After the French and Indian war, Britain was in heavy debt and needed to acquire as much revenue as possible. Britain was so desperate for money, they did not care how they received the money and whose rights they violated in the process. Because of this unjust mindset, Britain was not merciful when creating ways to collect revenue. The British methods for acquiring money were purposeful but not just. The acts Britain made were purposeful because it was effective for helping them pay off their debts from war. In a town meeting in the colonies, the leader declared that “the excessive Use of foreign Superfluities is the chief Cause of the present distressed State of this Town, as it is thereby drained of its Money” (2). The excessive amounts …show more content…
Even the people that formed the acts say that the colonists “are at the same time deprived of every privilege distinguishing free-men from slaves” (2). All British citizens, which the colonists are, have the right of representation in parliament but Britain is denying the colonists of that right. Not having their rights fulfilled, is like being treated like a slave to Britain because they have no control in what happens to them. Parliament cannot “deprive them of their civil Rights, which are founded in Compact, without their own consent” (2). Parliament is taking advantage of the power they have. All British citizens are granted that their basic right but when they do not have it fulfilled but the citizens in Britain do, it is not fair to the colonists living in America. “Colonists…look upon this unconstitutional method of Taxation as a direful attack upon their Liberties & loudly exclaim against the violation” (5). The majority of the colonists think that the colonists taking away their basic right is a direct attack against them that it’s not fair. They will protest, make agreements, and create peer pressure so that communities would boycott against the taxes together to protest the unjustness in the
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Financial stability of the colonial people was often thought to be put at stake with the introduction of new taxes and regulations which caused much frustration. Before Parliament had laid out any questionable taxes (i.e. stamp act), the citizens appeared perfectly content with Parliament 's power (Doc C). The stamp act required that every document, used by the colonists be stamped and taxed. One can see why this would anger people (as paper was the “big thing” before modern technology). Chaos ensued, the colonists were not fond of tax collectors whatsoever.
England then sought to reinforce their rules and command over the colonies. English officials used Mercantilism. This confirmed their authority. Parliament then passed Acts to help pay off the debt for the war and show the colonies who was really in charge. This angered the colonies.
The French and Indian War left England with a debt of £130,000,000. To help pay off the debt Britain set up taxes, to collect money, on frequently used products by the colonists. The Molasses Act put a six pence tax on every gallon of molasses. The colonists thought this was a lot of money to pay so they did everything to avoid it. This act was not really enforced and the colonists did not really obey this act.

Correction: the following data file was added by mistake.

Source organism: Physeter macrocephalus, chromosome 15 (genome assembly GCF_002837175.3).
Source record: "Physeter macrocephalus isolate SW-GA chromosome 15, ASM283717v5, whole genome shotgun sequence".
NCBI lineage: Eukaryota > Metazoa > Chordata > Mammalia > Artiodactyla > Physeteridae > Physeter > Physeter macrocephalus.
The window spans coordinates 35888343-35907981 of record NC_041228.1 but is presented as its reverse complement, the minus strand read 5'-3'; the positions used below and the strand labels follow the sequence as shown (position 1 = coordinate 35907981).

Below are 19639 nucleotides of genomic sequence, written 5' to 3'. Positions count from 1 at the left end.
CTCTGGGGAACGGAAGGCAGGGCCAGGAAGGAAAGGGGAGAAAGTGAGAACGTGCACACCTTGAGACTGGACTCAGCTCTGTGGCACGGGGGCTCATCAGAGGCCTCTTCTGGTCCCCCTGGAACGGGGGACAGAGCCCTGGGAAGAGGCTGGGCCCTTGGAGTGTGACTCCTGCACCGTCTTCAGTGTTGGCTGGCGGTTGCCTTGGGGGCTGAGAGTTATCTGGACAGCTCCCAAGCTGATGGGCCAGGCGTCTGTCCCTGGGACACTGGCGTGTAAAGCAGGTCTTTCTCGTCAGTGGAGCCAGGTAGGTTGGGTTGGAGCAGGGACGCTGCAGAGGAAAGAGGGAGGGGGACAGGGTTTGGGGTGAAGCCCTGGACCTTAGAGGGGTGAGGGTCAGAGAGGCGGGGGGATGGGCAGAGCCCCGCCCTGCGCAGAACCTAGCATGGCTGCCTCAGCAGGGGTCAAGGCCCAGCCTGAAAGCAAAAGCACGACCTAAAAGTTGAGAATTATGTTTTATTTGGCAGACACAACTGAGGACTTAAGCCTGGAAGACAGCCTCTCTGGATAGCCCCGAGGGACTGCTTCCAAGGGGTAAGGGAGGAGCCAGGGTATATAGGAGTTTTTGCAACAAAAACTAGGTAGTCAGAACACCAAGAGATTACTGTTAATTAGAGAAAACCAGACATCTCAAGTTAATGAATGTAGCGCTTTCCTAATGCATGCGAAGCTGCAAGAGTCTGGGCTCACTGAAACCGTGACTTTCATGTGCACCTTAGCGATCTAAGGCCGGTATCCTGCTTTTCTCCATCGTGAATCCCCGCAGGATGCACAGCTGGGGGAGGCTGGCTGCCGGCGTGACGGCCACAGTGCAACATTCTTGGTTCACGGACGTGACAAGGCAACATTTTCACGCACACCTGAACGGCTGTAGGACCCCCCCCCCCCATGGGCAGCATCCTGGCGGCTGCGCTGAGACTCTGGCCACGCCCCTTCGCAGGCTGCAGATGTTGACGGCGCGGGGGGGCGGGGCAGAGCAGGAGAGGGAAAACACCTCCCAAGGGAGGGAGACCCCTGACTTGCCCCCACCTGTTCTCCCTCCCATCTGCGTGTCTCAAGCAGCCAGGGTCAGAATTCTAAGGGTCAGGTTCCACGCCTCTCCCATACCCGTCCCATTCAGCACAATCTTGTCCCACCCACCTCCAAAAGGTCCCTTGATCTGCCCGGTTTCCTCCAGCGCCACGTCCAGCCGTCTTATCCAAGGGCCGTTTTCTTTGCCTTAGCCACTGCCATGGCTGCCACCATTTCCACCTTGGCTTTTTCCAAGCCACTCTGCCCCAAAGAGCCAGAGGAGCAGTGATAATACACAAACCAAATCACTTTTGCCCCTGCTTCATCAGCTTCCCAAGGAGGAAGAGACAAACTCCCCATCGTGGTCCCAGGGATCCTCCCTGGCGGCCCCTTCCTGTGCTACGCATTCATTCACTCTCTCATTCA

In 1689, the British and the French entered a long period of frequent warfare known as the Second One Hundred Years’ War. The British government had to start directing its focus towards the French rather than its colonies in the New World. Due to the constant warfare, the British did not enforce the Navigation Acts that regulated and controlled trade going to and from the colonies. This sort of political and economic strategy was called salutary neglect. The Americans enjoyed minimal interference in their trading and the American economy grew and developed under this salutary neglect.
In fact, all the colonists had to provide full housing and feeding for the invasive troops. These governing actions failed to provide and protect the right of privacy, something they clearly didn’t receive. (Document B) Lastly, to help clarify their justification and valid reasons, you can refer to the social contract, which provides correct ways of government and laws. It states that bad leaders ,or government in this case, can be overthrown by its citizens, if the leaders fail to secure basic rights which they all deserve. As discussed above, England undoubtedly failed at their duties, therefore this adds on to the fact that the colonists were justified in declaring independence.
In order to compensate for the enormous debt, Britain issued taxes on the colonies. However, contrary to what the colonists believed, Britain wasn’t singling America out. British citizens were being taxed as well, in fact even more so. The tax ratio between the British and the Colonists was 30-1 (American). Although the British didn’t have the Stamp Act, or the Sugar Act, or other inflammatory tariffs, their purpose was not to overtax the Americans.